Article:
Bruce Feiler's best-selling book of 2001, "Walking the Bible," recounted his journey through the Middle East as he retraced the biblical stories of the Torah. To write his latest book, "Abraham," due out this month from William Morrow, Feiler returned to the Middle East, traveling through dangerous regions in search of the patriarch of the three major monotheistic faiths. In "Abraham," Feiler argues that it is impossible to understand the divisions between Islam, Christianity, and Judaism--and much of current world events--without understanding the world's first monotheist.

To research your book, you willingly put yourself in many dangerous situations and in the middle of war zones. It seems you think this book is important now--that it couldn't be put off for a couple years when things might be a little more calm in the Mideast. Why is it so important that this book come out now?

After "Walking the Bible" came out, I was very happily working on another biblical trek last summer. Then, at home in New York on September 11, I received a phone call from my brother, saying, "Look outside your window." I watched the towers fall from the home of neighbors I hardly knew. I was mute, like everybody else, for several weeks. Then we began to hear these questions: Why did they hit us? Can the religions get along? We had been told for about a decade that the biggest question facing the world was going to be the battle between Islam and the Judeo-Christian world. Was this that moment? Was this the start of the end of the world?

If you listened closely, one name echoed behind that conversation, and one man stands at the nexus of the three religions that suddenly seem to be at war: Abraham.

So it was 10 days after September 11 that I hit on this idea, that I wanted to understand Abraham. He is largely unknown. I wanted go looking for Abraham, and I wanted to get him into the national conversation as soon as possible.

Had you thought much about Abraham before September 11?

About a third of "Walking the Bible" is about the early years of Genesis, so I had written a lot about Abraham. In all those years of traveling in the Middle East, in Turkey, Israel, Palestinian territories, Egypt, Jordan, and elsewhere, I had talked to countless Jews, Christians, and Muslims about politics, geography, and faith. One thing I learned in traveling there is that the past is never really that far away. It's always lying just under the sand.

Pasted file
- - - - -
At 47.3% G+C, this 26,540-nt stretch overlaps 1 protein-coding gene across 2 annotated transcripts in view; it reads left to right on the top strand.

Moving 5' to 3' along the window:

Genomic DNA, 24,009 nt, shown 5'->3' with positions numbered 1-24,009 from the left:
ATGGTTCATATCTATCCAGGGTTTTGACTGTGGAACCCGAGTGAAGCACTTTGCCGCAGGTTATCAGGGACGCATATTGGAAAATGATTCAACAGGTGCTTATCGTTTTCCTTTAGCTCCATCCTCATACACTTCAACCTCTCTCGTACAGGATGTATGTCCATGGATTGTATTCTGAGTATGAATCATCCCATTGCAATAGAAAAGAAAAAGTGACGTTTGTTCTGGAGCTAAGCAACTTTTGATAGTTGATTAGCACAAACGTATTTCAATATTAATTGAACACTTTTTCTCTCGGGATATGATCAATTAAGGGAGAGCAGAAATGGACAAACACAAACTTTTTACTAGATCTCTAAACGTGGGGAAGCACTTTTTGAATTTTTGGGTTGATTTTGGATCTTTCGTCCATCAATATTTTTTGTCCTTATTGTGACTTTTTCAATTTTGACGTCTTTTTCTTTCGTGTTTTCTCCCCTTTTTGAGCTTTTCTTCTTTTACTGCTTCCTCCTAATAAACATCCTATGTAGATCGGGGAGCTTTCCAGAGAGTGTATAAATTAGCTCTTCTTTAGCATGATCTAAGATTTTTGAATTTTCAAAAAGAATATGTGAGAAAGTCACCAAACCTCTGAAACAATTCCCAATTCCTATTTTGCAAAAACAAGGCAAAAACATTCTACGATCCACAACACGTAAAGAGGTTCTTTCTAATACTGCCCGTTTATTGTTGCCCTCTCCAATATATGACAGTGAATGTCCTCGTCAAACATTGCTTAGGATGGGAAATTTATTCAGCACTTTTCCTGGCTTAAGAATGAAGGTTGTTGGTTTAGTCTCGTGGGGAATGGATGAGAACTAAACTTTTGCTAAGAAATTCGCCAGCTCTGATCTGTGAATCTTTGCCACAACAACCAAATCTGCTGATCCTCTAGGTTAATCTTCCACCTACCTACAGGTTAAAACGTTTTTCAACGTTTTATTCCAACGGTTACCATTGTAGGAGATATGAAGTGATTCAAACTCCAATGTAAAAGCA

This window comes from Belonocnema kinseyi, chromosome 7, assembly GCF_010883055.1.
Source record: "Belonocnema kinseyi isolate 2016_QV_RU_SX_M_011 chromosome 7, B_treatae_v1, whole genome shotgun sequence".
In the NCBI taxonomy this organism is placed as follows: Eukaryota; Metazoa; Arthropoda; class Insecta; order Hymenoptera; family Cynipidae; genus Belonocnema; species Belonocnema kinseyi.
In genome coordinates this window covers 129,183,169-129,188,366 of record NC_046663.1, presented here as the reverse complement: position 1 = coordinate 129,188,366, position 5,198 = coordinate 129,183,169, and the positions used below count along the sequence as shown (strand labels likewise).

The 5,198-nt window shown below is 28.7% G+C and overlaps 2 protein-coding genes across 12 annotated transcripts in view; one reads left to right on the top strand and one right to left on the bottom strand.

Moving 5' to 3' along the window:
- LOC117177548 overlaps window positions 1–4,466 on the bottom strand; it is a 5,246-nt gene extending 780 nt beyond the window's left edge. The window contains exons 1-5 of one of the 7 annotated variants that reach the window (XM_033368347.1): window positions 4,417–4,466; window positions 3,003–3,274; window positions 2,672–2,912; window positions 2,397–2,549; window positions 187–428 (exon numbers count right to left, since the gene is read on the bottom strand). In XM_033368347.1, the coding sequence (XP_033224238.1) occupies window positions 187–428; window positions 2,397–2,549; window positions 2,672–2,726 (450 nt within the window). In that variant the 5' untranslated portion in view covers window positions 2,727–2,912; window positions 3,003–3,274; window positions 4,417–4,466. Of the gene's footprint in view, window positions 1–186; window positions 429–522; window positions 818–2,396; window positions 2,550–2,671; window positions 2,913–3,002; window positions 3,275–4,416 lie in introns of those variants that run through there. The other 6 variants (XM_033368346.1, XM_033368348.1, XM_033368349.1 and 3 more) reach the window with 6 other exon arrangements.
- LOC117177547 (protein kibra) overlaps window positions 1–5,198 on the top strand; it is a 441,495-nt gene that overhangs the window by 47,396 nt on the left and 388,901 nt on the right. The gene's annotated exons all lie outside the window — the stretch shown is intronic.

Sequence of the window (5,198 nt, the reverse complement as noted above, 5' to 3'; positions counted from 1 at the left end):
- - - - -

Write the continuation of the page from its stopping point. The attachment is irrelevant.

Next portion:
I knew that the religions had this shared origin, and I knew that they had come to blows. How we got from Point A to Point B, I didn't know. I knew that personally I think the best way to understand the present is to turn away from the present and look back to the past. Over the years, I had benefited from the process of going back to the texts, reading the stories, going back to the places, and I thought that process might be helpful now, after September 11.

How did your journey to discover Abraham differ from the journey in "Walking the Bible"?

"Walking the Bible" is largely a journey of place. The idea was to go to the places and then read the biblical stories in the places. Very early on with "Abraham," I realized that this was going to be a journey of place and time. On the one hand, I went back to the Middle East, and I wanted to see how the conversation about Abraham differed in the middle of the war zone as opposed to 10,000 miles away. But I also quickly realized that the story was not just the story of Abraham as he appears in Genesis. The story is how each of the religions reinterpreted Abraham over time. There has been an ongoing retelling of the story of Abraham for four millennia. That is something that is entirely new and different from "Walking the Bible."

"Walking the Bible" was an attempt to reenter the time of the biblical stories. With "Abraham," I had to reenter the story of Abraham in every generation for the last 4,000 years.

So is that what you mean by there being 240 different Abrahams?

When I started this journey, I expected there was one Abraham. I thought I could go back to the Middle East and find some oasis somewhere in the desert and say, "Look, here's the center of Abrahamic ideals!"

I very quickly realized that was not true. The great innovation of the monotheistic religions was not just the great stories of the past but finding a way to make the stories of the past relevant to today. So that first Jews, then Christians, then Muslims, every week, retell the stories of the past and make them current. Sometimes in doing that, they find different things in the stories. And sometimes when the religions have been at war with each other, as they have been for much of the past, they say, "Abraham is mine. You don't have rights to Abraham."